See also: Pätter

EnglishEdit

PronunciationEdit

Etymology 1Edit

1610s, pat +‎ -er (frequentative (indicating repeated action)),[1] of (onomatopoeia) origin.

NounEdit

patter (plural patters)

  1. A soft repeated sound, as of rain falling, or feet walking on a hard surface.
    I could hear the patter of mice running about in the dark.
    • 1907, Harold Bindloss, chapter 7, in The Dust of Conflict[1]:
      The patter of feet, and clatter of strap and swivel, seemed to swell into a bewildering din, but they were almost upon the fielato offices, where the carretera entered the town, before a rifle flashed.
TranslationsEdit
Derived termsEdit

VerbEdit

patter (third-person singular simple present patters, present participle pattering, simple past and past participle pattered)

  1. To make irregularly repeated sounds of low-to-moderate magnitude and lower-than-average pitch.
    The bullets pattered into the log-cabin walls.
  2. To spatter; to sprinkle.

TranslationsEdit

Etymology 2Edit

Circa 1400, from paternoster (the Lord's prayer),[1] possibly influenced by imitative sense (above), Latin pater (father), from Proto-Indo-European *ph₂tḗr.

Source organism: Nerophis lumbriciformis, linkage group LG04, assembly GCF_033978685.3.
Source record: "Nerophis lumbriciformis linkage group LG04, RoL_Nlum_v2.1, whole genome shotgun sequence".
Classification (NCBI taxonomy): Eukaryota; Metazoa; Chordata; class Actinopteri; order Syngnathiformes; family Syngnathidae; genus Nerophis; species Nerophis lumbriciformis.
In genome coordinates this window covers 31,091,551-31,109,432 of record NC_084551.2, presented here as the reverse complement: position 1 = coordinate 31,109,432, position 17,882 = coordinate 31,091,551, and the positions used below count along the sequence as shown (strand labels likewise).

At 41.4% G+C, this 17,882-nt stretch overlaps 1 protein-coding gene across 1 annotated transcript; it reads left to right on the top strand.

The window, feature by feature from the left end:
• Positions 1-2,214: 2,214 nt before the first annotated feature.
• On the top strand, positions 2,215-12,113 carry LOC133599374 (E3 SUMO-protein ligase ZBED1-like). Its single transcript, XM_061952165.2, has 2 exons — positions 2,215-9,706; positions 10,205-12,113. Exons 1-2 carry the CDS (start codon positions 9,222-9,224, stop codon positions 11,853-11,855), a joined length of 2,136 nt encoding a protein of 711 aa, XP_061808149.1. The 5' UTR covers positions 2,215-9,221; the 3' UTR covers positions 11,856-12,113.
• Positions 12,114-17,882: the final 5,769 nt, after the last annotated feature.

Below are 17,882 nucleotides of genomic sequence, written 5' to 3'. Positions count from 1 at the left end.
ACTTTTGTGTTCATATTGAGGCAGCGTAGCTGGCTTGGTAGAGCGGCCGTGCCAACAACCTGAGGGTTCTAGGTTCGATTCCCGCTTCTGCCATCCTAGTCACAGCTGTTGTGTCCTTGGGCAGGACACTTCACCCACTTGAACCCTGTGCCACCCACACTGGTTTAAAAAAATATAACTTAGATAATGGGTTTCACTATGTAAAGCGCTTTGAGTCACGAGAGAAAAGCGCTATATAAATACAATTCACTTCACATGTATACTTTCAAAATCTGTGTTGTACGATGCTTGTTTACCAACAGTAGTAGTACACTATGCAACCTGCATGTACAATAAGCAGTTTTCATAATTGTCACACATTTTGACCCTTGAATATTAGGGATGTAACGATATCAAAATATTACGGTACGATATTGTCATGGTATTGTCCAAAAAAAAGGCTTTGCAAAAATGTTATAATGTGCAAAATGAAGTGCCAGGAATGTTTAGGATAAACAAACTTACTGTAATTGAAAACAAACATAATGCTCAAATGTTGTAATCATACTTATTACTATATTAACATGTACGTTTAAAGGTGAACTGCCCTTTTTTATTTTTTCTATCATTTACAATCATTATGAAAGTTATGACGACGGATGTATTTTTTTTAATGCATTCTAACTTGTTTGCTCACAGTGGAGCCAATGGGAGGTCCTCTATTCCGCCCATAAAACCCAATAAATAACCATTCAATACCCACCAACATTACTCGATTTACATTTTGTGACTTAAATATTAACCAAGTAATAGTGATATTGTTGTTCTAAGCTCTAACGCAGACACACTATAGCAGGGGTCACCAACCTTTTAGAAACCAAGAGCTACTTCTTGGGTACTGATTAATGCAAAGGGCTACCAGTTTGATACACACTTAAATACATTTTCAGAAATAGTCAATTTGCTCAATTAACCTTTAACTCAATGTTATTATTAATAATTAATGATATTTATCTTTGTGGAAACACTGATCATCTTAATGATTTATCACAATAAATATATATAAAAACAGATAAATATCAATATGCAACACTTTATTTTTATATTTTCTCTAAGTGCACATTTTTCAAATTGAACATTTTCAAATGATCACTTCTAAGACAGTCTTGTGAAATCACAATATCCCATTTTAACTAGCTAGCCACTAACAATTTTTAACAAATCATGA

Noun attested 1758, originally referring to the cant of thieves and beggers.[1]

NounEdit

patter (countable and uncountable, plural patters)

  1. Glib and rapid speech, such as from an auctioneer or a sports commentator.
    • 1887, Gilbert and Sullivan, "My Eyes Are Fully Open", Ruddigore
      This particularly rapid, unintelligible patter isn't generally heard, and if it is it doesn't matter.
TranslationsEdit
Derived termsEdit

VerbEdit

patter (third-person singular simple present patters, present participle pattering, simple past and past participle pattered)

  1. To speak glibly and rapidly, as does an auctioneer or a sports commentator.
    • 1851, Henry Mayhew, London Labour and the London Poor
      I've gone out and pattered [] to get money.
  2. (intransitive, obsolete) To repeat the Lord's Prayer.
  3. (intransitive, obsolete) To pray.
  4. (transitive, obsolete) To repeat hurriedly; to mutter.
TranslationsEdit

Etymology 3Edit

pat +‎ -er (agent)

NounEdit

patter (plural patters)

  1. One who pats.
    • 1981, Jackie Cooper, Richard Kleiner, Please Shoot Dog (page 50)
      I used to hate head patters, and I have realized that all children dislike being patted on the head.

ReferencesEdit

  1. 1.0 1.1 1.2 Douglas Harper (2001–2021), “patter”, in Online Etymology Dictionary.

AnagramsEdit


Norwegian BokmålEdit

NounEdit

patter m

  1. indefinite plural of patte

Norwegian NynorskEdit

Alternative formsEdit

NounEdit

patter

  1. indefinite feminine plural of patte